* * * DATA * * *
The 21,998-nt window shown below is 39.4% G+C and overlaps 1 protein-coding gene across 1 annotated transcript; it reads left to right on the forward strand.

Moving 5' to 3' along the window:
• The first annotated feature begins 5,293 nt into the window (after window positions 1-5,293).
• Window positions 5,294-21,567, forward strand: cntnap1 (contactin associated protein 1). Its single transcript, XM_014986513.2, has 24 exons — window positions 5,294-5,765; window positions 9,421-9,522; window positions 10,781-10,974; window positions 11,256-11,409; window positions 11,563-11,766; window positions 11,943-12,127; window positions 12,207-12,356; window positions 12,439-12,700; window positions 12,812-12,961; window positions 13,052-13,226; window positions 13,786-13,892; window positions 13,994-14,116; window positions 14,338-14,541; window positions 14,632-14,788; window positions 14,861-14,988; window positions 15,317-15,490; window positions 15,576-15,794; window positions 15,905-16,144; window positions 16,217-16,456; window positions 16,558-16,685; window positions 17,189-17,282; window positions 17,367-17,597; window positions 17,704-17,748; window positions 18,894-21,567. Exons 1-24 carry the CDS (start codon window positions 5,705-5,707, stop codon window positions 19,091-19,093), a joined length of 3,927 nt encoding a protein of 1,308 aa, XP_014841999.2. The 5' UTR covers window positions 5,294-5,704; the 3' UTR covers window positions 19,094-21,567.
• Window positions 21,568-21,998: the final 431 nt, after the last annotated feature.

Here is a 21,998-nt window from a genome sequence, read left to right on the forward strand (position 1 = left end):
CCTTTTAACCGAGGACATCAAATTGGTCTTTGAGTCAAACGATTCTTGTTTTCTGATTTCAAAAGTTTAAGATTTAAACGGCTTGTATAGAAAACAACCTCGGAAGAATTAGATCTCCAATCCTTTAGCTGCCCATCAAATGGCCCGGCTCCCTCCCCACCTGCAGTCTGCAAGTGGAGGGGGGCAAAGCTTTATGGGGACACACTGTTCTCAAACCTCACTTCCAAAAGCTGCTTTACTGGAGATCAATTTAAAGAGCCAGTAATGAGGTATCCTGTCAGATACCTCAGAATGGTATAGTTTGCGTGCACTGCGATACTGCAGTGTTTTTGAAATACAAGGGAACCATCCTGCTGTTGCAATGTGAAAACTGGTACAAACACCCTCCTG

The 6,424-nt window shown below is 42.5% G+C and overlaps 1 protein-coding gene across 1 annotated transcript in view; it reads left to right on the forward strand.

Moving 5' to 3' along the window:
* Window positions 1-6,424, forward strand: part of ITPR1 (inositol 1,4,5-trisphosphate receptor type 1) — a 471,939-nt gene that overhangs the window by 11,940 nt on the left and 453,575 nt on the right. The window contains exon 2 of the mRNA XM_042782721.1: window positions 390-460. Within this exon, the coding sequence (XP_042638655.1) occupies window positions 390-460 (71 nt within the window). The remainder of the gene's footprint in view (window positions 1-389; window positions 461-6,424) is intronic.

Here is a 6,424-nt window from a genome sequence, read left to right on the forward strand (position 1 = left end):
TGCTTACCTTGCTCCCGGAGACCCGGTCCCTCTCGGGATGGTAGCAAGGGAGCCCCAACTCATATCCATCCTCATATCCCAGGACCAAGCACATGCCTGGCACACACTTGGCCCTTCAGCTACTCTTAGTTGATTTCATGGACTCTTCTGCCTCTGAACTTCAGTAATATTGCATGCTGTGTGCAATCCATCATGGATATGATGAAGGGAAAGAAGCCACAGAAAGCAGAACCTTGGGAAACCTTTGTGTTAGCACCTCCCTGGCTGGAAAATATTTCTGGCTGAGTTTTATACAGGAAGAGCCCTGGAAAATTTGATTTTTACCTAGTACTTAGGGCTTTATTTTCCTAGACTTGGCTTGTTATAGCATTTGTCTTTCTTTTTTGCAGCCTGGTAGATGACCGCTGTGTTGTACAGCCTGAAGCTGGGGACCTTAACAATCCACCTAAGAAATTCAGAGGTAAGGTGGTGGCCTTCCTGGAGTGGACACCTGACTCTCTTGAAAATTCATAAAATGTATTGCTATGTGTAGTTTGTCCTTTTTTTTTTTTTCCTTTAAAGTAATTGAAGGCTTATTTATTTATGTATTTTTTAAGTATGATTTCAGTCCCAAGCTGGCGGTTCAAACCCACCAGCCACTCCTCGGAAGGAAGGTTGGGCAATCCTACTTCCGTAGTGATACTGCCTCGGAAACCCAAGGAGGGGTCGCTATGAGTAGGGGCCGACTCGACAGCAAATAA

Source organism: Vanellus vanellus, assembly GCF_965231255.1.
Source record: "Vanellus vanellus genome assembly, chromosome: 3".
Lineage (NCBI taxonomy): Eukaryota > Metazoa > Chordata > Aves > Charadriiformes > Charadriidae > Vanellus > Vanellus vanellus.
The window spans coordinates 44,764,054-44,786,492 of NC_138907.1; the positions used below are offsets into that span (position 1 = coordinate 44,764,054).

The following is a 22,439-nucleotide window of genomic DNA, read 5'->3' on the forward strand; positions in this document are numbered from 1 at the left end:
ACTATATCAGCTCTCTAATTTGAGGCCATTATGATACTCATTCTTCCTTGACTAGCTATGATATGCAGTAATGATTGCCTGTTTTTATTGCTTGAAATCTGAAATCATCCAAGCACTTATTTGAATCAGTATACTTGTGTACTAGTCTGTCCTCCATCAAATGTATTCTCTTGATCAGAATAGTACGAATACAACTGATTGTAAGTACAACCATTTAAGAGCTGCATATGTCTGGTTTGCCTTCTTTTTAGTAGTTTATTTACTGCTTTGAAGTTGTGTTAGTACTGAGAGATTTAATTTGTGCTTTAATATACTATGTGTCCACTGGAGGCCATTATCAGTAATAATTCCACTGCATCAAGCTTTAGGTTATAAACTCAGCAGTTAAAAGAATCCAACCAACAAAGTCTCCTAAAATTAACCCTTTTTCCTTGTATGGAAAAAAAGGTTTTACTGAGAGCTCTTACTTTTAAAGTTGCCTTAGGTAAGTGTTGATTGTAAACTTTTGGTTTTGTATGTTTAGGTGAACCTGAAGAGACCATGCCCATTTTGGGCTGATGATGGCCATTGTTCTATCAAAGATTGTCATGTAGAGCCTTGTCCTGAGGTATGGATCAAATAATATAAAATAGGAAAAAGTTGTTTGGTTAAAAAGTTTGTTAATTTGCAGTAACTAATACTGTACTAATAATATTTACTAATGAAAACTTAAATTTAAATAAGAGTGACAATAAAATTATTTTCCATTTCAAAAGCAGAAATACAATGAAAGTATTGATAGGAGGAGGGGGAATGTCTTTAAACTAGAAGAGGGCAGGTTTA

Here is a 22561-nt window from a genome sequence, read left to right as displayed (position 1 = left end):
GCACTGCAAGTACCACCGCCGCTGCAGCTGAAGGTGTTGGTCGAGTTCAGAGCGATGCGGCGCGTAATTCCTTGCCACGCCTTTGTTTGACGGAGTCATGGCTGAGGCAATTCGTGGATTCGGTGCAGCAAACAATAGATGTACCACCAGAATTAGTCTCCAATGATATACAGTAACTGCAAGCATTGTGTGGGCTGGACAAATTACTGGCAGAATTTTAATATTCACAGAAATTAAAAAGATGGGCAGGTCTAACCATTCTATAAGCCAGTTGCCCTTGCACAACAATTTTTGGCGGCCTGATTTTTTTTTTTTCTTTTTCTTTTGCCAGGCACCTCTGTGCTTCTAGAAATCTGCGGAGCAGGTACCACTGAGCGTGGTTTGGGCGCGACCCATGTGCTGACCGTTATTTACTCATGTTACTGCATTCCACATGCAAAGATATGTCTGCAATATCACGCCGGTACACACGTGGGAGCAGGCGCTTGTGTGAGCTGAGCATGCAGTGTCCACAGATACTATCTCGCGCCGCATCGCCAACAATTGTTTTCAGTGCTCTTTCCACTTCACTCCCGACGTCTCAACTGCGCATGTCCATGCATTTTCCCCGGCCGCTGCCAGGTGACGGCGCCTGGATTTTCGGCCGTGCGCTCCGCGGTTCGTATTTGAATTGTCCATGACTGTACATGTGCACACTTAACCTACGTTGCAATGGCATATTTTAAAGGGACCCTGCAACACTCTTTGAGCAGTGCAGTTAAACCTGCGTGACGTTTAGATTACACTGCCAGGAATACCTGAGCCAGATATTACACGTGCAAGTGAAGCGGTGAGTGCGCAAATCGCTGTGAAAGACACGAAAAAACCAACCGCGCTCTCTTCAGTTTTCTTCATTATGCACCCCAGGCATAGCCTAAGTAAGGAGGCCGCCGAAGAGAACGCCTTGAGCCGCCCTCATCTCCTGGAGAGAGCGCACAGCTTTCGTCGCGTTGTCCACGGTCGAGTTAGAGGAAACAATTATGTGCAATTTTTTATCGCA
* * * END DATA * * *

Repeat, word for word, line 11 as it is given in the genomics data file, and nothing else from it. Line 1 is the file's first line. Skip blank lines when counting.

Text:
Here is a 6,424-nt window from a genome sequence, read left to right on the forward strand (position 1 = left end):